When the government is going to the financial market to raise money, it can do it by issuing two types of debt instruments – treasury bills and government bonds. Treasury bills are issued when the government need money for a shorter period while bonds are issued when it need debt for more than say five years.
Treasury bills; generally shortened as T-bills, have a maximum maturity of a 364 days. Hence, they are categorized as money market instruments (money market deals with funds with a maturity of less than one year).
Treasury bills are presently issued in three maturities, namely, 91 day, 182 day and 364 day. Treasury bills are zero coupon securities and pay no interest. Rather, they are issued at a discount (at a reduced amount) and redeemed (given back money) at the face value at maturity. For example, a 91 day Treasury bill of Rs.100/- (face value) may be issued at say Rs. 98.20, that is, at a discount of say, Rs.1.80 and would be redeemed at the face value of Rs.100/-. This means that you can get a hundred-rupee treasury bill at a lower price and can get Rupees hundred at maturity.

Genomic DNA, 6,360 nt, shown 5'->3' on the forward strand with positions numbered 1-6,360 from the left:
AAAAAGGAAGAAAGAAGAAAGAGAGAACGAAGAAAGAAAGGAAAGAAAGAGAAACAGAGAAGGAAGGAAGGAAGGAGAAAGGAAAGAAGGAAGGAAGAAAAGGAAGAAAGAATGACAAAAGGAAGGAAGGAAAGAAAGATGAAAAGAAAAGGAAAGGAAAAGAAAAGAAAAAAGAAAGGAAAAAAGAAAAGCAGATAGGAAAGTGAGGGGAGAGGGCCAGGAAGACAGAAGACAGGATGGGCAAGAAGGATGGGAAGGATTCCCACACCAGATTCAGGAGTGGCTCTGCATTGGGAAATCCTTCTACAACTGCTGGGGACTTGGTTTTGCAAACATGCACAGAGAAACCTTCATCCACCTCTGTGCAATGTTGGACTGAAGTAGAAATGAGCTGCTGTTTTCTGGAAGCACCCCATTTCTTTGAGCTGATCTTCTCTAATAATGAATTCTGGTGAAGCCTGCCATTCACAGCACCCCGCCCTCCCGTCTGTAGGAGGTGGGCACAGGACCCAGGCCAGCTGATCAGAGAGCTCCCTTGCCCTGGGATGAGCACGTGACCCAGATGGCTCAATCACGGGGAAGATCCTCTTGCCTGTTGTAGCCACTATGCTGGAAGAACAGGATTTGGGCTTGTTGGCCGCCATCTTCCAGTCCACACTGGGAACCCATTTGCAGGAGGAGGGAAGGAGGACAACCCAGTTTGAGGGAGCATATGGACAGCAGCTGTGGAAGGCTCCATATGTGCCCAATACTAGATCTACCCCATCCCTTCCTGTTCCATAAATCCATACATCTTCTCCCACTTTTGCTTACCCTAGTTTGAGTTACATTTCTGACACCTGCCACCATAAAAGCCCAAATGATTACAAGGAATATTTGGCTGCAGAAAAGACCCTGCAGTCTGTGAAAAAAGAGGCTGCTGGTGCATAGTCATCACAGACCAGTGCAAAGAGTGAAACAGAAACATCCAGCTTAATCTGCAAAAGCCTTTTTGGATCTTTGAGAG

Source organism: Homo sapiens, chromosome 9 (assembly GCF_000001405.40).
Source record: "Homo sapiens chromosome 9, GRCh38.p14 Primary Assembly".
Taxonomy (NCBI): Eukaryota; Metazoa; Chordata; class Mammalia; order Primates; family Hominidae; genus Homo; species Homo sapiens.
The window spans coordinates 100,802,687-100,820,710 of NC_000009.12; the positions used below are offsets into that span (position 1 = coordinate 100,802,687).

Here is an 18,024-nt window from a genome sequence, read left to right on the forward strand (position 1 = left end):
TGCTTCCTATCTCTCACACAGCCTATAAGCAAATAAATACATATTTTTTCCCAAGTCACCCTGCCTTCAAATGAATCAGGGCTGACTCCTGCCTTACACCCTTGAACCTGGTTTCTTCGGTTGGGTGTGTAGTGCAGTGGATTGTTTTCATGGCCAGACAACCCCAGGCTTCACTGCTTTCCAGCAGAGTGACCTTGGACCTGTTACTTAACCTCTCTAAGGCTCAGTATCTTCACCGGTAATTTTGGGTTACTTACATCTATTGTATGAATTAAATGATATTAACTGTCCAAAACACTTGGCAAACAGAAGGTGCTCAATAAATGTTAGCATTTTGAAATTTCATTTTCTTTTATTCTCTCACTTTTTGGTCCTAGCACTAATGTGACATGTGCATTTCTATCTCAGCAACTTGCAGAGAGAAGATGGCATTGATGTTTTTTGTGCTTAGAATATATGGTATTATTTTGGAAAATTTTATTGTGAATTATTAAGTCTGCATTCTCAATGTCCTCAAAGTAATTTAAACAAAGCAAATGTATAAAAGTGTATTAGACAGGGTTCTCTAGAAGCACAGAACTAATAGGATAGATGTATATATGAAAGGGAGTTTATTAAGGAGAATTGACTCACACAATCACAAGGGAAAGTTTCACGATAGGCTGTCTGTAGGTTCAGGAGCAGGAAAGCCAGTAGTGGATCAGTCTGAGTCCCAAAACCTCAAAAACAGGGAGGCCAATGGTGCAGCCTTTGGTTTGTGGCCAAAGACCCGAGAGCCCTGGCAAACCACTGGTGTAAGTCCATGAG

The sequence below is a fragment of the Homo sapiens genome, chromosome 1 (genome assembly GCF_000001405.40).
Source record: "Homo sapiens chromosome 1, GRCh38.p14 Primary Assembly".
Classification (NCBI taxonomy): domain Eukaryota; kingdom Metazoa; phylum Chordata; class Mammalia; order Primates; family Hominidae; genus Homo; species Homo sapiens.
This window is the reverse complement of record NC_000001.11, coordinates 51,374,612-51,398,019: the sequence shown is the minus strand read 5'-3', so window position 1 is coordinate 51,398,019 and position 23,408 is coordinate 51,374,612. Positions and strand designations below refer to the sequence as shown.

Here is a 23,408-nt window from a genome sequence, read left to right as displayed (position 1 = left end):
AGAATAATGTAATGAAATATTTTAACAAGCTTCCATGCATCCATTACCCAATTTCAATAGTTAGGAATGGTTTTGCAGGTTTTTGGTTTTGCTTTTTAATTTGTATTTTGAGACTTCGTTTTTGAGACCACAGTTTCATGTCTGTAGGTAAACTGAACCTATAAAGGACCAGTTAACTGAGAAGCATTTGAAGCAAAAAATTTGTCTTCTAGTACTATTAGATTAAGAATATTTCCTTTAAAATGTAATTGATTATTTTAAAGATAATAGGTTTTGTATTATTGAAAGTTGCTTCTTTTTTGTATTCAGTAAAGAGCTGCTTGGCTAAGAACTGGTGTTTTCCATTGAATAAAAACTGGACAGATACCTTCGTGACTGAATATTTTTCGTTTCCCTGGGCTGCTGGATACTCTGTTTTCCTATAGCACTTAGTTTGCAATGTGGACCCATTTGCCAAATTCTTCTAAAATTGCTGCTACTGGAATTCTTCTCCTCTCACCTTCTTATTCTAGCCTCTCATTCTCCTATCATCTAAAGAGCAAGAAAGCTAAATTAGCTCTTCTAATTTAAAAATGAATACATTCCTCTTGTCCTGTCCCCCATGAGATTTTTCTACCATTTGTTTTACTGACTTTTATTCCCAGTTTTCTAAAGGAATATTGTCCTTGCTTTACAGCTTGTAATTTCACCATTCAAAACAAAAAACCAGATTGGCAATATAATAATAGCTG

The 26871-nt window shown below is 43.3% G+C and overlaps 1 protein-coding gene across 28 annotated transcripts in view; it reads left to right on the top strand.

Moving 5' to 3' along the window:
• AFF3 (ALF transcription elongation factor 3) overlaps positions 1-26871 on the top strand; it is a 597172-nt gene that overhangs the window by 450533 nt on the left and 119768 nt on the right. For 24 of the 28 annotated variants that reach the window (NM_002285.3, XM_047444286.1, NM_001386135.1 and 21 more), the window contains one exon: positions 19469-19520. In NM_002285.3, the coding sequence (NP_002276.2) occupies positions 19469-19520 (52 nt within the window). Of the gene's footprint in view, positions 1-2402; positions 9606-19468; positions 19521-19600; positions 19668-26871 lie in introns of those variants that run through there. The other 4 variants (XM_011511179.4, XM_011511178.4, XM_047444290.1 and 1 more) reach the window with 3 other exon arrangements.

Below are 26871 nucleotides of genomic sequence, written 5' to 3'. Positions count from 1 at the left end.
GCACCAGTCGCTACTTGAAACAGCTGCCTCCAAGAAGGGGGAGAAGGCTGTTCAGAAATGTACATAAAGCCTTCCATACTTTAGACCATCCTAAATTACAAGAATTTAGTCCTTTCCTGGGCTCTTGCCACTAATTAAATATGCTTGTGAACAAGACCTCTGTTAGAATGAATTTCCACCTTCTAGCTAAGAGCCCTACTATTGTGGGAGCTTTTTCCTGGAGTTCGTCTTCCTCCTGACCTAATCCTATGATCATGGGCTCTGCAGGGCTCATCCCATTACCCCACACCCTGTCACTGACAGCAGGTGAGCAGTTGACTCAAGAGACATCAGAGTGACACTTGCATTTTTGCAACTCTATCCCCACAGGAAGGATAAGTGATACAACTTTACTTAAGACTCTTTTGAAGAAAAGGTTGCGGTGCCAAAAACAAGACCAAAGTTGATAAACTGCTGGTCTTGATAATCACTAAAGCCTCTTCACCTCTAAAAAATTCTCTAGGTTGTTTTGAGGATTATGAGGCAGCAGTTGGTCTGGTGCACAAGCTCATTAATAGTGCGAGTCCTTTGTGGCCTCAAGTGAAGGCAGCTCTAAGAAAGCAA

The return to the investors is the difference between the maturity value or the face value (that is Rs.100) and the issue price. The Reserve Bank of India conducts auctions usually every Wednesday to issue T-bills. The rational is that since their maturity is lower, it is more convenient to avoid intra period interest payments.
Treasury bills are usually held by financial institutions including banks. They have a very important role in the financial market beyond investment instruments. Banks give treasury bills to the RBI to get money under repo. Similarly, they can keep it as part of SLR.